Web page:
What is it in us that acts so persistently against our own best interests? All those centuries when women were labeled intellectually inferior to men — and that’s all it was, a pernicious label. All the fathers, all the brothers of the world knew their mothers, sisters and wives to be as intelligent, as capable, as creative, imaginative, visionary, rigorous, curious, dedicated, as they themselves were at any task to which they set their hands. But women were systematically barred from realms of opportunity. Medical school, law school, the doors were closed. Teaching, perhaps, but only until marriage. Consider the cruelty of that choice.

And consider the bizarre rationales that carried the day. The female brain was smaller than the male. The female physical constitution was was too fragile, the world was a series of hierarchical categories, and functioned best when everyone knew and occupied their ordained places therein. One half of all human brain-power was denied access to the tools and forums turned to the alleviation of human suffering.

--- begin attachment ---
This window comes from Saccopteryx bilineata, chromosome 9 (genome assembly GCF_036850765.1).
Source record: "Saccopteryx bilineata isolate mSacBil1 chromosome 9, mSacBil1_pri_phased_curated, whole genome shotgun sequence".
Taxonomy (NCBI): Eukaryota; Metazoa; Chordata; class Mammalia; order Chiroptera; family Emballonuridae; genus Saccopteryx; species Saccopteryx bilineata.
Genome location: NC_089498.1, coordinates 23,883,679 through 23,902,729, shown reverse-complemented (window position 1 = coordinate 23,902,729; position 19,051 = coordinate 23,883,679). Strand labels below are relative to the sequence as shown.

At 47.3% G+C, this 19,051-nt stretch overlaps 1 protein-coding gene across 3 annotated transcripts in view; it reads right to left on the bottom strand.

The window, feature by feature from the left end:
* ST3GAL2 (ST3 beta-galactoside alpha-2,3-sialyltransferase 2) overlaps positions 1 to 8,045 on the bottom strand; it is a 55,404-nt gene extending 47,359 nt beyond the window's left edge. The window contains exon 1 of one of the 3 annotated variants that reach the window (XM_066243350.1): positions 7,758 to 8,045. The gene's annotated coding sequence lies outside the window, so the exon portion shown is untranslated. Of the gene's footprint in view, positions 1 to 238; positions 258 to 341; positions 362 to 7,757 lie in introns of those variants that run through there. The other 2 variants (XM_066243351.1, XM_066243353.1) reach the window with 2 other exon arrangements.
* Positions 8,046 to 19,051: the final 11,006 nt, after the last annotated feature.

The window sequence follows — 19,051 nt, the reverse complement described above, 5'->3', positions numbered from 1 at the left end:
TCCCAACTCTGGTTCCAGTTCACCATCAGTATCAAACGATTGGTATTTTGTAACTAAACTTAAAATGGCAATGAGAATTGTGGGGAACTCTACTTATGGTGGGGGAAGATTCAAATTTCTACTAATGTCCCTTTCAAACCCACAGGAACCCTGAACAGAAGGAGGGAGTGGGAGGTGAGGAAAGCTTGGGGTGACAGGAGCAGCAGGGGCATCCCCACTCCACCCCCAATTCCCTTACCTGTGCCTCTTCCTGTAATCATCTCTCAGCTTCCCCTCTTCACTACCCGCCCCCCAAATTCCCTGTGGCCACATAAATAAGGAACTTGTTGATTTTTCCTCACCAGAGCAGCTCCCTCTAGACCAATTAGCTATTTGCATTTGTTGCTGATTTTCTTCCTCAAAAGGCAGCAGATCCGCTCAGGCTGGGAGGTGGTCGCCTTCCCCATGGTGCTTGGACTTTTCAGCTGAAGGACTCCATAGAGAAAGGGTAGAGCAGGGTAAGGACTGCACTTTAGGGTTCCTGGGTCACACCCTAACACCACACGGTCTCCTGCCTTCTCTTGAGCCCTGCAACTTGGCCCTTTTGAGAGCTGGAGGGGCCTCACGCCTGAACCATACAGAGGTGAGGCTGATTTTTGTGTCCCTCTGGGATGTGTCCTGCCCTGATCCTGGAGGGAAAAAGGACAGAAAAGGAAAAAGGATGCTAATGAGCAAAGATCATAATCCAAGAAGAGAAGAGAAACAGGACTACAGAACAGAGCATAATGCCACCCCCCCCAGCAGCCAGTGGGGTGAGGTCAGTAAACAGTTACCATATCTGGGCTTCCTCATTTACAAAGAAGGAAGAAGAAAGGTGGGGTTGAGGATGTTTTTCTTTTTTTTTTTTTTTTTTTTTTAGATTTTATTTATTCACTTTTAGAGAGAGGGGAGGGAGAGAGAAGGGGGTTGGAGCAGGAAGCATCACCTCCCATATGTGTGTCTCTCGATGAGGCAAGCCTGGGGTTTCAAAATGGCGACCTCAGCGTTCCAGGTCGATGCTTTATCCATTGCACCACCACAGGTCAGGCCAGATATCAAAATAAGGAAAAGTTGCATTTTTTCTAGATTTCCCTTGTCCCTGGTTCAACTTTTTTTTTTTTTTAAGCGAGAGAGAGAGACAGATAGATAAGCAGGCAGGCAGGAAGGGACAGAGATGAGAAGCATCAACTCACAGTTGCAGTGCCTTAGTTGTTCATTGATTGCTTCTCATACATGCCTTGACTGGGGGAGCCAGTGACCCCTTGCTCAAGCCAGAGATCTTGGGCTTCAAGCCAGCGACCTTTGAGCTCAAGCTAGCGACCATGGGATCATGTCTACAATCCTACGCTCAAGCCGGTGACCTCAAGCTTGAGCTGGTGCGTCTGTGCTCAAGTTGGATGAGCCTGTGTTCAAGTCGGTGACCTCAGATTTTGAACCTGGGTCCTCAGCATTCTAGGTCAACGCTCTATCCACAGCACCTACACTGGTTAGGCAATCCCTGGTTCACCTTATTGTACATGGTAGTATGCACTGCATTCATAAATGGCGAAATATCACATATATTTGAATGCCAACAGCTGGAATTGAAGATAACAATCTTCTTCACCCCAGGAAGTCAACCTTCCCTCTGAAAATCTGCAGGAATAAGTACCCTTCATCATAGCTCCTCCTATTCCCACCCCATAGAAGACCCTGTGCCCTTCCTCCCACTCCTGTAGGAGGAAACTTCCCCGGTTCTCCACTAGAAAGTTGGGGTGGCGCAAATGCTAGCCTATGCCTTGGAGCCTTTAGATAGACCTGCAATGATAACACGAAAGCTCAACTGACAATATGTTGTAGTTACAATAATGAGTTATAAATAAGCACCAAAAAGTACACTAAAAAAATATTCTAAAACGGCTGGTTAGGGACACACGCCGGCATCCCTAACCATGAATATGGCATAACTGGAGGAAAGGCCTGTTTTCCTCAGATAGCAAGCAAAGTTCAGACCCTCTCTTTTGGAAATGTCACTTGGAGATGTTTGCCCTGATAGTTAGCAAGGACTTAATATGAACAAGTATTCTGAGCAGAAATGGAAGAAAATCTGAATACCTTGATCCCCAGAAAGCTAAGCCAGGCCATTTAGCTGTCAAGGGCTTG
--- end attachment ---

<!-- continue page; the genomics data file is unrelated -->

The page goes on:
Over the centuries, women, worldwide, have made their way forward against opposition even unto death. There are women in politics, far too few, women in science, far too few, women in the arts, far too few, and on and on. And because  millions of young girls, worldwide, are not actively encouraged, educated, incorporated into the great enterprise of improving the human condition, how far behind are we in all of the areas in which their brainpower would have made a difference? The idea of male superiority has inevitably slowed human progress.

In the United States, and elsewhere, the brutally imposed fantasy of white superiority truncates the physical, mental, and spiritual lives of us all. The massive potential in black and brown babies born every day is denied at their birth, their intellect pronounced nonexistent. How did we develop societies that work so hard, so deliberately, to smother human capacity? What is the perverse gratification beyond the exercise of brute force, capricious discrimination, and the establishment of misinformation, that chooses dehumanization over survival?